She added there is another powerful benefit to creating a CEDS plan: financial support from the federal government. “Typically, a CEDS is prepared for the funding opportunities, and there are specific designated economic development administrative districts throughout the United States,” Doll said. “I think there are four in California, which is not a lot. There are some states where every county is part of the district. Most communities have some sort of an economic development strategy or plan, they don’t all go through EDA.

“What CEDS does, aside from being an economic development plan for the community, is that it makes the projects that are listed within the CEDS eligible for funding from EDA. It’s not automatic, but the fact that they are listed in there is the first step for going after the funding from EDA.”


After the county hired Chabin Concepts, they formed a CEDS committee to work with Chabin and work on the plan. During the process, Doll performed about 40 telephone stakeholders throughout the county. She also worked with the online engagement platform Social Pinpoint to create feedback forms and a map with identified development areas so people could comment on them.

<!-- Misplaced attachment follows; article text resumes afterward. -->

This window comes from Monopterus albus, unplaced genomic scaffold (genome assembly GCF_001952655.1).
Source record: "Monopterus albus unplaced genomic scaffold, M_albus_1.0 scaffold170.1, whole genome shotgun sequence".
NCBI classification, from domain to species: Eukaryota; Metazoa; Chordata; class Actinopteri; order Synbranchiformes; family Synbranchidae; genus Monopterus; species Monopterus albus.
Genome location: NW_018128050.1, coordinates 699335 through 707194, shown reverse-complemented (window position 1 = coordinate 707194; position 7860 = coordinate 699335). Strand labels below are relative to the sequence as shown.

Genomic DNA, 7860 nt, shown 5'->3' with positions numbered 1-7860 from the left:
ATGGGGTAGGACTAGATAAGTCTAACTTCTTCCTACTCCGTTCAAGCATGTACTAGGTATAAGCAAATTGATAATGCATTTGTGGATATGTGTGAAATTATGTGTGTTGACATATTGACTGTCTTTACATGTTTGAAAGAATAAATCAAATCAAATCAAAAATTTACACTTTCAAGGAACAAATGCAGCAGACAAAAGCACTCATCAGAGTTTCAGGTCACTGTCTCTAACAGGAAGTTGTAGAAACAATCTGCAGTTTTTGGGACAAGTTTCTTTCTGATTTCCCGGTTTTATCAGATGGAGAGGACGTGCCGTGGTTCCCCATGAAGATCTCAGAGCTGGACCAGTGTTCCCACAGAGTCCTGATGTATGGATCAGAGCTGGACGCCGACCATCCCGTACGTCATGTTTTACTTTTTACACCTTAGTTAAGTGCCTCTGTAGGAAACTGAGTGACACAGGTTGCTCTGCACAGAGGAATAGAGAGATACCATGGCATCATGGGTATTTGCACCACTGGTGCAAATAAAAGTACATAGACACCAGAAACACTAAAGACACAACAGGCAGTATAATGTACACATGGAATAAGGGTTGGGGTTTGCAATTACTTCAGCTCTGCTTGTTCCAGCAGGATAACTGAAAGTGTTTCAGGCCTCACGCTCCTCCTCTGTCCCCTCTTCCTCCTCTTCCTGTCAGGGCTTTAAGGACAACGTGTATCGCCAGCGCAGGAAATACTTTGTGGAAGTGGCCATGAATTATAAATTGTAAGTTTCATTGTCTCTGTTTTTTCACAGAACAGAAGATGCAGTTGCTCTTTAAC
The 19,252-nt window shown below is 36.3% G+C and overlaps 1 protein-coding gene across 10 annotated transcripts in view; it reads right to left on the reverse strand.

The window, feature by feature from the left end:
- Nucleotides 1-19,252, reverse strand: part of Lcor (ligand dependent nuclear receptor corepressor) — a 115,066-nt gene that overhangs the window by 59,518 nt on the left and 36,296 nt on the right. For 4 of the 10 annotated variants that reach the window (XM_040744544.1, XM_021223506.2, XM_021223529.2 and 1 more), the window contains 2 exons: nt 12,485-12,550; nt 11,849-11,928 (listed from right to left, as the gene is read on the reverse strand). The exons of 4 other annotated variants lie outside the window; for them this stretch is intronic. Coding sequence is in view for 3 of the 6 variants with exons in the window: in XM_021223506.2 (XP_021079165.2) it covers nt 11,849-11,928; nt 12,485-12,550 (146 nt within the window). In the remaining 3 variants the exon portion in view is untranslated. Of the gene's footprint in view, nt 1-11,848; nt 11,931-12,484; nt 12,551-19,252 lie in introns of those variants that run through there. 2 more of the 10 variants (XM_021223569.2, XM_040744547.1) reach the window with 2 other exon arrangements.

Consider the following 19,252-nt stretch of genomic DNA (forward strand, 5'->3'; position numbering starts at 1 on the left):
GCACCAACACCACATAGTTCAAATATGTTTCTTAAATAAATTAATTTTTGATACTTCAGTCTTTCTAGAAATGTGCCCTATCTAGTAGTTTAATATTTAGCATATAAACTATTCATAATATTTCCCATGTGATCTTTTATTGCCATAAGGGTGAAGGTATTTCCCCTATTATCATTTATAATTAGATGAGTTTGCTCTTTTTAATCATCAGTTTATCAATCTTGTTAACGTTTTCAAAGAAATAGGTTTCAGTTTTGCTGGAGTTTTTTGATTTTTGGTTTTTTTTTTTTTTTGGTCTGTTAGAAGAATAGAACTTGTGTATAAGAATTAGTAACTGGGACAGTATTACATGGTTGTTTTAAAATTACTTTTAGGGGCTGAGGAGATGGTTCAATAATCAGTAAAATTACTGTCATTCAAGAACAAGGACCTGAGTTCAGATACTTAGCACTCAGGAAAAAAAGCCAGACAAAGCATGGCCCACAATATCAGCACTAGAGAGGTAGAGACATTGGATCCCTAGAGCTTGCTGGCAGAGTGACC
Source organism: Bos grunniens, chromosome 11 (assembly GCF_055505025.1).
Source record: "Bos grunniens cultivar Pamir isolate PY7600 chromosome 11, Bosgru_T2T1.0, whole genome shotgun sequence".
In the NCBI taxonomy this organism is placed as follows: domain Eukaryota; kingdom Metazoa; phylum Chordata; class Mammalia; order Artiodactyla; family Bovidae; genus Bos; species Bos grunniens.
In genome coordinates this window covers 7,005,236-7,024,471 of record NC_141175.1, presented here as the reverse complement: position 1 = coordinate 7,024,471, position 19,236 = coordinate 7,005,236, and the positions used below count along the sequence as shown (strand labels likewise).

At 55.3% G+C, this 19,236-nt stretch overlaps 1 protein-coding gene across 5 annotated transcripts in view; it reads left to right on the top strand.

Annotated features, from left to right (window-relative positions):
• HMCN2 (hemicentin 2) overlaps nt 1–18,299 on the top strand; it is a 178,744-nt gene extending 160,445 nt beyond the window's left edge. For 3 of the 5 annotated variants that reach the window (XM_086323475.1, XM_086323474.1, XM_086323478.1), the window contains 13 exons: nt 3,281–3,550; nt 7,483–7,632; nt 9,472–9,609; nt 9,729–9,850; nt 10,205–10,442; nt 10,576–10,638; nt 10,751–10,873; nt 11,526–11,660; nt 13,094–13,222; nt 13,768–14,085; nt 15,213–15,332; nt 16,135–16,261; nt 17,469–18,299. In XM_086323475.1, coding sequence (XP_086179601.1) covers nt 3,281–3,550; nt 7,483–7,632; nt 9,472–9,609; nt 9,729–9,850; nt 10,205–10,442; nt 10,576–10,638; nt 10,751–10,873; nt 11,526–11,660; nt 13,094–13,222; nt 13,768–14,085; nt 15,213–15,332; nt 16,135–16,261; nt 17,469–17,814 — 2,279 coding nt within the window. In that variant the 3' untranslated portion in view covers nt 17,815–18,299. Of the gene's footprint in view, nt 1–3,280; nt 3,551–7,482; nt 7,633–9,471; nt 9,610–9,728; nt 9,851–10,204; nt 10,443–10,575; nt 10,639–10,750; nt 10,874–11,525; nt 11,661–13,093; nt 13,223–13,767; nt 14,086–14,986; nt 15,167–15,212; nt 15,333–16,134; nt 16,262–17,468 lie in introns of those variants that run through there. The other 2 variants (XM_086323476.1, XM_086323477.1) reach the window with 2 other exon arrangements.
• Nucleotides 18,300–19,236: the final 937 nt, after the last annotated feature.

She noted that since the website launched on August 5, 190 people responded to the surveys and 80 people commented on the maps. “That’s all presented in the CEDS document,” Doll added. The CEDS document was reviewed and approved by the CEDS committee and has been forwarded to the Board of Supervisors for their final approval.


Mokulemne River BridgeThat approval may come at the next scheduled Board meeting on January 5, and Doll will make a brief presentation to the Board when it takes up the matter. Once the Board accepts the report, Doll said, “they will issue a resolution and it will be submitted to the EDA. Within 30 days, EDA will send a letter accepting it or telling the county what changes need to be made.”